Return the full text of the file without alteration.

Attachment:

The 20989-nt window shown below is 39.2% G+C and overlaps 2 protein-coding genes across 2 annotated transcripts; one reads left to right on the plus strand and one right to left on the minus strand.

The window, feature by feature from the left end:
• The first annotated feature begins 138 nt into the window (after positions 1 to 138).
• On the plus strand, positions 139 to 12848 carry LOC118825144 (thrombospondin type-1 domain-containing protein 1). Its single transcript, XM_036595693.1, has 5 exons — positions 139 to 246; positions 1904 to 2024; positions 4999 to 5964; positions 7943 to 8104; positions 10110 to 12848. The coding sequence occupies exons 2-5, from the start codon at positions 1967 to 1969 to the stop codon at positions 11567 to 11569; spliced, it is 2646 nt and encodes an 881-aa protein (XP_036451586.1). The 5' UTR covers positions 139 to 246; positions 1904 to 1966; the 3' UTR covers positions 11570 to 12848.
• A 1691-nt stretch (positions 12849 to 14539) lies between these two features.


The 20989-nt window shown below is 39.2% G+C and overlaps 2 protein-coding genes across 2 annotated transcripts; one reads left to right on the plus strand and one right to left on the minus strand.

The window, feature by feature from the left end:
• The first annotated feature begins 138 nt into the window (after positions 1 to 138).
• On the plus strand, positions 139 to 12848 carry LOC118825144 (thrombospondin type-1 domain-containing protein 1). Its single transcript, XM_036595693.1, has 5 exons — positions 139 to 246; positions 1904 to 2024; positions 4999 to 5964; positions 7943 to 8104; positions 10110 to 12848. The coding sequence occupies exons 2-5, from the start codon at positions 1967 to 1969 to the stop codon at positions 11567 to 11569; spliced, it is 2646 nt and encodes an 881-aa protein (XP_036451586.1). The 5' UTR covers positions 139 to 246; positions 1904 to 1966; the 3' UTR covers positions 11570 to 12848.
• A 1691-nt stretch (positions 12849 to 14539) lies between these two features.